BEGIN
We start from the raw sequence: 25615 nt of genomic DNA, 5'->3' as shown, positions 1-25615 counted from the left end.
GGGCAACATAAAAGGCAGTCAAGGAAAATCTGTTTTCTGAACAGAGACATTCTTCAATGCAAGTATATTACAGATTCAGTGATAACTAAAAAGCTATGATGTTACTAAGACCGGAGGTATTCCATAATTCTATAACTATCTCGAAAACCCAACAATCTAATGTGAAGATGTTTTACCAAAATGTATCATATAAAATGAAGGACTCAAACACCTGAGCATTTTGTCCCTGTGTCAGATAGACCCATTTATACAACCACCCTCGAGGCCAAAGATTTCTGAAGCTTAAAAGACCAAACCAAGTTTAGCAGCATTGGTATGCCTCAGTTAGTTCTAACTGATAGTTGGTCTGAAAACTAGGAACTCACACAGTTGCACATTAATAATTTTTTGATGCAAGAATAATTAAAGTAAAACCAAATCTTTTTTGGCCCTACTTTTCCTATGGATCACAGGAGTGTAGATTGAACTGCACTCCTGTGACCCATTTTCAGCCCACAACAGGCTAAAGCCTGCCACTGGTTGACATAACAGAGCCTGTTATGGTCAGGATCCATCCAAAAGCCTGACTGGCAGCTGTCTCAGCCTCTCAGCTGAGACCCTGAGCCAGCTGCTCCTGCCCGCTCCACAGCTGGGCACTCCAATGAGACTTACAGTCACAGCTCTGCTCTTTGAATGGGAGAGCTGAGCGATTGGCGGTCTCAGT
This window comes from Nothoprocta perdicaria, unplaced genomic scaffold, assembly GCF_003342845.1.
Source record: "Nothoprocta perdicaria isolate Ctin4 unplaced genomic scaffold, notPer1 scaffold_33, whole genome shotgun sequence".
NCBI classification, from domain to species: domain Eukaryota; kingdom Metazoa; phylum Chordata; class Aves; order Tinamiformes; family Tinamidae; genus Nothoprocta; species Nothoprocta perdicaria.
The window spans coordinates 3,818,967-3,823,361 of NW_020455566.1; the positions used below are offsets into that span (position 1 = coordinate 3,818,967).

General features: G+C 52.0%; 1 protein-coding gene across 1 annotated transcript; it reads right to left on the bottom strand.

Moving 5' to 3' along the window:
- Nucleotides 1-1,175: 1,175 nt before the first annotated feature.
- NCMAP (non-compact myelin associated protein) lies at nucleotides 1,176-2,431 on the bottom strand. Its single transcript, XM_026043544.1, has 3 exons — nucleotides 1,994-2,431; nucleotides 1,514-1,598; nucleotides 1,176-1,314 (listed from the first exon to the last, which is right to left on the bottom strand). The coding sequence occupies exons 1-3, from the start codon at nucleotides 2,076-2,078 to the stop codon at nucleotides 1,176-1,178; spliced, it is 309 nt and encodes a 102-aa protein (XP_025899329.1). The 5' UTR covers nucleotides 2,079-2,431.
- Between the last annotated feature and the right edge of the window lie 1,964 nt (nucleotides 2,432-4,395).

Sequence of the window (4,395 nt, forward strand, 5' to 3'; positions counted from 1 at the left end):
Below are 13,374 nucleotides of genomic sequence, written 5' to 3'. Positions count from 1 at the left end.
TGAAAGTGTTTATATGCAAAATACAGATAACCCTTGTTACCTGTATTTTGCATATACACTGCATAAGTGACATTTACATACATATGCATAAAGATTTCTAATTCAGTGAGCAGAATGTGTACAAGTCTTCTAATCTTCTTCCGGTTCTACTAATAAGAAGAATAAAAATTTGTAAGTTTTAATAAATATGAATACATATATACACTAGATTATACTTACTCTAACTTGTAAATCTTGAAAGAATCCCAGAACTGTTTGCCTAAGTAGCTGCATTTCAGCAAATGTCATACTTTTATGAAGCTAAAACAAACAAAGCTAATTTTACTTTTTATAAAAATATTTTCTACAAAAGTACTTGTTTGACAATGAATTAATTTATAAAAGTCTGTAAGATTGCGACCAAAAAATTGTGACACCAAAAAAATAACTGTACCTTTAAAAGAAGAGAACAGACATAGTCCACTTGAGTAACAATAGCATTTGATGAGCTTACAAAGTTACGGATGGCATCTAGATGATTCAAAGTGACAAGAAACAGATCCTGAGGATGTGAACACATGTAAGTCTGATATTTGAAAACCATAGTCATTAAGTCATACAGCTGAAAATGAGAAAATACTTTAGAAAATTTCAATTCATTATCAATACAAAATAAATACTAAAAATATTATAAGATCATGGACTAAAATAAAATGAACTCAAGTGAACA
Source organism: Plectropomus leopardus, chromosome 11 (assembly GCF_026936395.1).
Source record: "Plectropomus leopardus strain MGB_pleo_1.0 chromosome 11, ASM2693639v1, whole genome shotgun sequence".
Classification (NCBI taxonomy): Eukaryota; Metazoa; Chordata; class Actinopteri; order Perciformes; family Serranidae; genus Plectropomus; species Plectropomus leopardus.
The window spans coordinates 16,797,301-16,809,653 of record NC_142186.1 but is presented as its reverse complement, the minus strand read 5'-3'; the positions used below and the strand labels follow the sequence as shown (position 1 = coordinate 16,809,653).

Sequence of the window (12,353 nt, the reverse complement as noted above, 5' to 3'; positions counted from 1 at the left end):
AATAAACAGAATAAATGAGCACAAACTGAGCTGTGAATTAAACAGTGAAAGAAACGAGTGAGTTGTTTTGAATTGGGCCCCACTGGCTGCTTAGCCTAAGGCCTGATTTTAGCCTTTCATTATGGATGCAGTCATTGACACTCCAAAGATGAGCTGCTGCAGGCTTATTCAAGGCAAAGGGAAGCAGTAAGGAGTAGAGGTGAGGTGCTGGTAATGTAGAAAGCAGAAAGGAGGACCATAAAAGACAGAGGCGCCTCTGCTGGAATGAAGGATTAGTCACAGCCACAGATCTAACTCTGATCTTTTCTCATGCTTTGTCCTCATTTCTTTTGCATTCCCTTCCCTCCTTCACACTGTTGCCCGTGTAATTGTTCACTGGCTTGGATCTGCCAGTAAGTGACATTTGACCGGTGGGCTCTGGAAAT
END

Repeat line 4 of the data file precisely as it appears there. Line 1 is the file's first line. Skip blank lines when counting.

Source record: "Nothoprocta perdicaria isolate Ctin4 unplaced genomic scaffold, notPer1 scaffold_33, whole genome shotgun sequence".